George Lakoff warns: Palin appeals to voter emotions

While all the messy skeletons in Sarah Palin’s closet would indicate that she’d simply be laughed out of the court room — “There is a special investigation underway into Palin’s decision to fire the state Public Safety Commissioner; her 17-year-old daughter is pregnant; her husband has been active in an Alaska secession movement and she has attended meetings of the secessionist organization; Palin helped run a ‘527’ third party political group of the kind McCain has adamantly criticized in the past; and she has come under fire for spending little time with her newborn Downs Syndrome child” (from Huffington Post). Add to that John McCain’s blatantly obvious lack of judgment and foresight when he chose somebody with less than two years’ experience as Governor of a state ranked #47 on the population list, somebody who only recently applied for a passport and barely went beyond Canada as far as foreign countries go, and one would think the Democrats have absolutely nothing to worry about.

Not so, writes George Lakoff in an excellent analysis of the realities of voters’ minds. I’ve often wondered why hard-working people in the Midwest for example, struggling to make ends meet and in danger of losing the little they have, would vote for the person and the party responsible for all their woes. Well, it’s them feelings, stupid — or, as Lakoff explains more eloquently, “…the symbolic mechanisms of the political mind — the worldviews, frames, metaphors, cultural narratives, and stereotypes”, which are far removed from factual reality. It is Palin’s job to stir up and evoke conservative values, and her stance on pro-choice and gay marriage counts more and outweighs the fact that just a few months ago she confessed ignorance concerning the duties of a Vice President.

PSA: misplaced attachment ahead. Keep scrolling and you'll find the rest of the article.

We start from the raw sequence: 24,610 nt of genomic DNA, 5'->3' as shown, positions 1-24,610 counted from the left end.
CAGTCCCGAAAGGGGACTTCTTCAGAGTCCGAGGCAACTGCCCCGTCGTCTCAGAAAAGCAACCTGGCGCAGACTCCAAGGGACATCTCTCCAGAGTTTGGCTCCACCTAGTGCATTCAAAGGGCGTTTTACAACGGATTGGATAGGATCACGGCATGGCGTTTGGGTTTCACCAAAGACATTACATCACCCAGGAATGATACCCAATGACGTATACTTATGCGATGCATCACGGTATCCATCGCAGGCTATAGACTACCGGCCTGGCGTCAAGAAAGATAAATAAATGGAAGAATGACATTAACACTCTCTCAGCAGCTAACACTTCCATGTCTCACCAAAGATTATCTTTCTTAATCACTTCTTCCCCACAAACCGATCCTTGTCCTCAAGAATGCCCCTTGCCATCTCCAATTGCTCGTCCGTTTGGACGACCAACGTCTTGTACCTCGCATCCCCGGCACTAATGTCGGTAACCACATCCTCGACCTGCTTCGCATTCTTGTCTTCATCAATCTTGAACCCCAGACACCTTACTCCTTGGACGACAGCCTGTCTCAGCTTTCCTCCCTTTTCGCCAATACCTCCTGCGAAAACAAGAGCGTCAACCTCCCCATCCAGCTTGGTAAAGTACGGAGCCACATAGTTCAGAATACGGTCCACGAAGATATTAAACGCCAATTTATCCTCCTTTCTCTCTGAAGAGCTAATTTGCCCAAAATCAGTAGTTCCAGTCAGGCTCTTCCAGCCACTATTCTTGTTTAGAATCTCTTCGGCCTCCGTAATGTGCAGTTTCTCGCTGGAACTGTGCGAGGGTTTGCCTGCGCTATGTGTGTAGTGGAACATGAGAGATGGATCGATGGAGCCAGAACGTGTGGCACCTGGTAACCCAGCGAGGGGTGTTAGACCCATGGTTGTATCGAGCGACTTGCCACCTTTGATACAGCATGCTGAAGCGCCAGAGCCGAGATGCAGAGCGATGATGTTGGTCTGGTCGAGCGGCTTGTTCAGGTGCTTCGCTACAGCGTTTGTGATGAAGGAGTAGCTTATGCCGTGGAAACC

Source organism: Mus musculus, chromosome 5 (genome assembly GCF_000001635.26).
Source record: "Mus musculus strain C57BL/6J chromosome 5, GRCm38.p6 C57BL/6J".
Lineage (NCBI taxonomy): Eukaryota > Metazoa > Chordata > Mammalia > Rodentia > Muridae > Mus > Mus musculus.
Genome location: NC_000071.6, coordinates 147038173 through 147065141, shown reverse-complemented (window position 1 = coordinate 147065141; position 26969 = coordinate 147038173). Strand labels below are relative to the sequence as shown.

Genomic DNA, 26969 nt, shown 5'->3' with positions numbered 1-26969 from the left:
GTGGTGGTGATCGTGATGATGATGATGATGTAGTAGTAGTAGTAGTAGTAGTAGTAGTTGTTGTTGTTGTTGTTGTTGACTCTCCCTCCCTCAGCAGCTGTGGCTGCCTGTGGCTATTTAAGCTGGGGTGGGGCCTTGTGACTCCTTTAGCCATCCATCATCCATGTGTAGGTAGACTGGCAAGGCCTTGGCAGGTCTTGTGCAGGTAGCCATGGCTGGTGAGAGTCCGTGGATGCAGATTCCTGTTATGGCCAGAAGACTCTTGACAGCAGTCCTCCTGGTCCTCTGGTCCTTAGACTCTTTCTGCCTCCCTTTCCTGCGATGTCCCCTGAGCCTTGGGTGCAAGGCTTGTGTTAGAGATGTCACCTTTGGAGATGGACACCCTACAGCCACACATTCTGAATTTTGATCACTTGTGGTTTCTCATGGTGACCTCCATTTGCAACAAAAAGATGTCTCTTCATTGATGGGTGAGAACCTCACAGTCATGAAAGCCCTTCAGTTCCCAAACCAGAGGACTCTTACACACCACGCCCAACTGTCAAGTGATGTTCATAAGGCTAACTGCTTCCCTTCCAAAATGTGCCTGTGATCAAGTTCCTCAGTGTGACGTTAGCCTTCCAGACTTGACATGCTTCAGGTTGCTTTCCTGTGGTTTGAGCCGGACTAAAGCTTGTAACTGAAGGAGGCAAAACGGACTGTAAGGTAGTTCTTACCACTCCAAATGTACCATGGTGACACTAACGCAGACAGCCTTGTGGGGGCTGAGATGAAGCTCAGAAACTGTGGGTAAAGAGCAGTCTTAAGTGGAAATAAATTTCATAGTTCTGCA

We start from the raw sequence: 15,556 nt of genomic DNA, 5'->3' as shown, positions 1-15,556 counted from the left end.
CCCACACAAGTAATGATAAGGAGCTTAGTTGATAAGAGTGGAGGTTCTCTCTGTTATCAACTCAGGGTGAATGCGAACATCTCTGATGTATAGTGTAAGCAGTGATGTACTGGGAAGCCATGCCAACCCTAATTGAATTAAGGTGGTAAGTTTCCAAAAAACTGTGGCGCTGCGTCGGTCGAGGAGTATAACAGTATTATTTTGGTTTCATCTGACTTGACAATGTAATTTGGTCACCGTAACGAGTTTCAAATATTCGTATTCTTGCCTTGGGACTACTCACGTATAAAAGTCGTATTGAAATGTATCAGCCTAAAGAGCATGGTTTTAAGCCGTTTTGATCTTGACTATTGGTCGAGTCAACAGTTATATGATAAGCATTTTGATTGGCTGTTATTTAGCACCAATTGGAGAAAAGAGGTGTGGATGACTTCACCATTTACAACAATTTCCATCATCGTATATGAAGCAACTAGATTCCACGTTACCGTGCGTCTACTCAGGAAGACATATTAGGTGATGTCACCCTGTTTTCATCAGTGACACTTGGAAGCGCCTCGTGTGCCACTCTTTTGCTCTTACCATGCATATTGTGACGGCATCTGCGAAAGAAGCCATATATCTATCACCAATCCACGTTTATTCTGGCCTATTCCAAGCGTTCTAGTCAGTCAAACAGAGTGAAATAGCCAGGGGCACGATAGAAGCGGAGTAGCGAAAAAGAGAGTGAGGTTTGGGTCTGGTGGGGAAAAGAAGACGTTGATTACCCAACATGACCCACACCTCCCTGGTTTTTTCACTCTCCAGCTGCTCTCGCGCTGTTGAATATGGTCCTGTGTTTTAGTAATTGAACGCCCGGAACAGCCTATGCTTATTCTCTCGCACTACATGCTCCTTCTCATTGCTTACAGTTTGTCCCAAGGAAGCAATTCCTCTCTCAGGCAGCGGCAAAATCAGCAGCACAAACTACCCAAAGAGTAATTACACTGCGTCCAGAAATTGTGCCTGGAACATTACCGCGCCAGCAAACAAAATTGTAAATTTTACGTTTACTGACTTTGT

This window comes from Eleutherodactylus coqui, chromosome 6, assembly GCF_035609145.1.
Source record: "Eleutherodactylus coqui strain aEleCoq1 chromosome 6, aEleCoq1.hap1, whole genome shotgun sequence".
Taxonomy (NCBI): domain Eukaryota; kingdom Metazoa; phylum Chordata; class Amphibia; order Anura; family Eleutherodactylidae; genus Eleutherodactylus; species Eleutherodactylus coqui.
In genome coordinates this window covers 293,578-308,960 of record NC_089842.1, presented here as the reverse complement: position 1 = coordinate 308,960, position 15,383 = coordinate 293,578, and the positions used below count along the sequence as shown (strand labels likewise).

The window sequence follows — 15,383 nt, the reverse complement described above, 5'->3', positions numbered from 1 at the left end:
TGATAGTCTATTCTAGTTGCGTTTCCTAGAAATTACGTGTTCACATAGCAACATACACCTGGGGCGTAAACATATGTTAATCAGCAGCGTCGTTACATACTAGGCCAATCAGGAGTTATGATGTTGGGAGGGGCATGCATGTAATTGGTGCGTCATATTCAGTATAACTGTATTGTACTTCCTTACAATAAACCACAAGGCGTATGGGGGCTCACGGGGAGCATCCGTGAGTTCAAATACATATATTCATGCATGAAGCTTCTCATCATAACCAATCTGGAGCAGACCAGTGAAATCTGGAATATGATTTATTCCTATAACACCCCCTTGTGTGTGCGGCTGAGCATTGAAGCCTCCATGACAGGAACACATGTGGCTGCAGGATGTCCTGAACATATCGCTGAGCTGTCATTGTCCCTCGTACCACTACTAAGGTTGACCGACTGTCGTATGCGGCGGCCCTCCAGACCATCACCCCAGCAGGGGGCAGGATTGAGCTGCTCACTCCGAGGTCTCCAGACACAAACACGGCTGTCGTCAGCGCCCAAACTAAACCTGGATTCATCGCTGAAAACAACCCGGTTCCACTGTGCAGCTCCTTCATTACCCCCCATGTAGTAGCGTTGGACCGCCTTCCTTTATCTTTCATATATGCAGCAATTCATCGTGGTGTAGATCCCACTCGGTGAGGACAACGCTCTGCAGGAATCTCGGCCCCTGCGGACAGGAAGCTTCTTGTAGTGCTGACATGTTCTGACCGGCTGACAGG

So, this is something that rational, thinking, factual, realistic liberals need to keep in mind: “Democrats, being Democrats, will mostly talk about the realities nonstop without paying attention to the dimensions of values and symbolism. Democrats, in addition, need to call an extremist an extremist: to shine a light on the shared anti-democratic ideology of McCain and Palin, the same ideology shared by Bush and Cheney.”


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